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Wild Waters wildly chlorinated

by Ruth Orr
WALSENBURG- Walsenburg Wild Waters closed on Friday the 5th after a cryptosporidium scare. The disease is generally spread through swimming pools, since standard levels of chlorination aren’t enough to kill the parasite. Symptoms may include diarrhea and abdominal cramping that can last up to two weeks.
Five Puebloans and three Walsenburg residents (ranging in ages from 4-36 years old) have tested positive for cryptosporidium after visiting the park, but none have needed hospitalization. All ill persons report swimming at the pool on July 24, and they all reported the onset of their syptoms on July 30. The pool has been cooperating with authorities for public health. According to the pool’s manager, Jennie Sims, none of the water in the pool has tested positive. Despite the negative readings, the park took the advice of the Las Animas-Huerfano Health Department and the U.S. Center for Disease Control and Prevention and superchlorinated the pool while it was closed on Friday. While a normal dose of chlorine in a pool is 5 parts per million, the ratio was increased to 20 parts per million. By the time the pool reopened Saturday morning, the chlorine levels were back to normal.
The Las Animas-Huerfano Counties Distric Health Department encourages the communities of both counties to practice the six steps for healthy swimming:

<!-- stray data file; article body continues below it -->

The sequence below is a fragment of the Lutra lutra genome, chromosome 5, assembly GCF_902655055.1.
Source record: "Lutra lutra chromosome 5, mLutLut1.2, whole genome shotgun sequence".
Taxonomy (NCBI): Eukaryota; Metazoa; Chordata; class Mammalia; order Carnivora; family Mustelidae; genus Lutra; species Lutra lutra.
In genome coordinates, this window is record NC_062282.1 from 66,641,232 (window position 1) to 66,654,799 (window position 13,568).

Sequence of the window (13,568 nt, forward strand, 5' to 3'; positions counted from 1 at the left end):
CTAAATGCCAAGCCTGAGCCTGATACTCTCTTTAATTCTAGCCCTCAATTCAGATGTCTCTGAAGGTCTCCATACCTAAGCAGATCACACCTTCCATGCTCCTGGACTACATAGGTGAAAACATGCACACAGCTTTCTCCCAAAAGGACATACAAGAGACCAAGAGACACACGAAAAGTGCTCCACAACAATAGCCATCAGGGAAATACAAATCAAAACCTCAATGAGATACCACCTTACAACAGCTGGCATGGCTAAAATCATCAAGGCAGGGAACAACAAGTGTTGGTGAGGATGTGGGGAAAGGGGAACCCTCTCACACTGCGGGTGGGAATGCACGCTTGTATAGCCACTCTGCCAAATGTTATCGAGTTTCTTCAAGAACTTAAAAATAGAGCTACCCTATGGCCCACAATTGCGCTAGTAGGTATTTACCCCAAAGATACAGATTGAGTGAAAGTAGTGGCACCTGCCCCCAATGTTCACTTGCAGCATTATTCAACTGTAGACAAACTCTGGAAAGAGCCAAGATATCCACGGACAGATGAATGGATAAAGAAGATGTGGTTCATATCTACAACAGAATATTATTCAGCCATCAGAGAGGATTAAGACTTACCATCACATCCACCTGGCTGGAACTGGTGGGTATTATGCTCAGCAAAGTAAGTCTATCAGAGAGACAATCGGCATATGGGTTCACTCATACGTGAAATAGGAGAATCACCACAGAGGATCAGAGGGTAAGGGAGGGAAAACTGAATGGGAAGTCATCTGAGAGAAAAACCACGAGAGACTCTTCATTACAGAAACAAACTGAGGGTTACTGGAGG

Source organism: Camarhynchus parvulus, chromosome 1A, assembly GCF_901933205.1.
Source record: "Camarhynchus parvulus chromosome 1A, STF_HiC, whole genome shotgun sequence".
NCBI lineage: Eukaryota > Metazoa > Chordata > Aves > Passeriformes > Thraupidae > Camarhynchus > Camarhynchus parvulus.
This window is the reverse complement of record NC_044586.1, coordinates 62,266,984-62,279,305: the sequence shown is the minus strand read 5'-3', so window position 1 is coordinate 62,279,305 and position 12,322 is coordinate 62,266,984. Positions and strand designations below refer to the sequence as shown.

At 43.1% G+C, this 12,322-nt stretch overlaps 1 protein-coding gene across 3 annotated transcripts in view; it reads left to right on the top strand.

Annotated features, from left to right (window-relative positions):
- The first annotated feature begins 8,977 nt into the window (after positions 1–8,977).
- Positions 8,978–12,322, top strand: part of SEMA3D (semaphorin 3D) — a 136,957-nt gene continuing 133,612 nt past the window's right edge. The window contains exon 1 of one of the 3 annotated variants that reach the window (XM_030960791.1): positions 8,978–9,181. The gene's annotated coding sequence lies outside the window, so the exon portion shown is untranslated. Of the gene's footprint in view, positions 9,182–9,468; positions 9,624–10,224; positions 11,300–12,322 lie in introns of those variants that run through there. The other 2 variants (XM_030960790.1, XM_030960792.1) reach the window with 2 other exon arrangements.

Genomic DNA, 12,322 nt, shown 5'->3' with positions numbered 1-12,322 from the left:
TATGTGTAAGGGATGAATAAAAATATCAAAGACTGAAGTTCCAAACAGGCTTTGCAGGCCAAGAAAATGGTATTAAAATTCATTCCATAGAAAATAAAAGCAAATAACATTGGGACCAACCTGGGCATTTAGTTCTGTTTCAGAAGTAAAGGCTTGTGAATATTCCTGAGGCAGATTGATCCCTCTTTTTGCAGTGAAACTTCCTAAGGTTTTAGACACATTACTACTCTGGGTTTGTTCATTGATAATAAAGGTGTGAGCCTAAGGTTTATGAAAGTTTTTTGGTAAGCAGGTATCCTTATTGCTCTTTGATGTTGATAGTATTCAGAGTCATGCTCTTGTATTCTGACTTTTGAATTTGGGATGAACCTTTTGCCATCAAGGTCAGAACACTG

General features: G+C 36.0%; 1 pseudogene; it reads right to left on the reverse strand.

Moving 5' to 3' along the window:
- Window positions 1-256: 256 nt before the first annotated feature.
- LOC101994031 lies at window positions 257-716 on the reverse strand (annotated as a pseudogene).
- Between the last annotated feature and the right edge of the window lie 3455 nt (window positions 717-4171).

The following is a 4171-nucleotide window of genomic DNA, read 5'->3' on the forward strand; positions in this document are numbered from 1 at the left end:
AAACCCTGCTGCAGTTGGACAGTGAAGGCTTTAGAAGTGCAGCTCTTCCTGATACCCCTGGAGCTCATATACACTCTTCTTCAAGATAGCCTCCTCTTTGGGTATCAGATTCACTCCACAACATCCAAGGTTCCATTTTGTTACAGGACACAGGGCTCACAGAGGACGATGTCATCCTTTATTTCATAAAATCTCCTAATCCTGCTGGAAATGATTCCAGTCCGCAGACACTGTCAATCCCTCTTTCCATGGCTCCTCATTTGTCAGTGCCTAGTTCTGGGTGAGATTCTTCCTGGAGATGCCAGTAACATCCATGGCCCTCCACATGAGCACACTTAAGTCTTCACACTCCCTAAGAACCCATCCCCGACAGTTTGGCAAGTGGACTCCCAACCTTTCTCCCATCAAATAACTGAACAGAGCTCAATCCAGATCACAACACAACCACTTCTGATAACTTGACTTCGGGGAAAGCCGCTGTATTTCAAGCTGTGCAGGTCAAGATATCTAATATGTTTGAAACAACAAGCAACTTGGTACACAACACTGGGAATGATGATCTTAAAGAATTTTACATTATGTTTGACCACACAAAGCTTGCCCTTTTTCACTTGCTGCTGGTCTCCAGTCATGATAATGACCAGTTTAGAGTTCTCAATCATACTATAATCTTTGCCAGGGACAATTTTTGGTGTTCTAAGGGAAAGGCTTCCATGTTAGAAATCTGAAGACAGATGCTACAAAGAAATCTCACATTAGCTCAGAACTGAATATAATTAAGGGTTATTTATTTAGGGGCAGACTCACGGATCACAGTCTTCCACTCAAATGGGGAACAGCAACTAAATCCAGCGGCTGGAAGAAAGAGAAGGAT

• Don’t swim when you have diarrhea. You can spread germs in the water and make other people sick.
• Don’t swallow pool water. Avoid getting water in your mouth.
• Practice good hygiene. Shower with soap before swimming and wash your hands after using the toilet or changing diapers. Germs on your body end up in the water.
• Take your kids on bathroom breaks or check diapers often. Waiting to hear ‘I have to go” may mean that it’s too late.
• Change diapers in a bathroom or a diaper-changing area, and not at the poolside. Germs can be spread in and around the pool.
•Thouroughly wash your child (especially the rear end) with soap and water before they go swimming. Invisible amounts of fecal matter can end up in the pool.
Sims wants to reassure the public that the park is open for business. “The water is safe by all Health Department standards, so come back to the pool if you’re not sick.”
The park and city are not being criticized for the outbreak. City policies and procedures have been deemed acceptable, and it is thought that the original contamination stemmed from an individual who was already sick.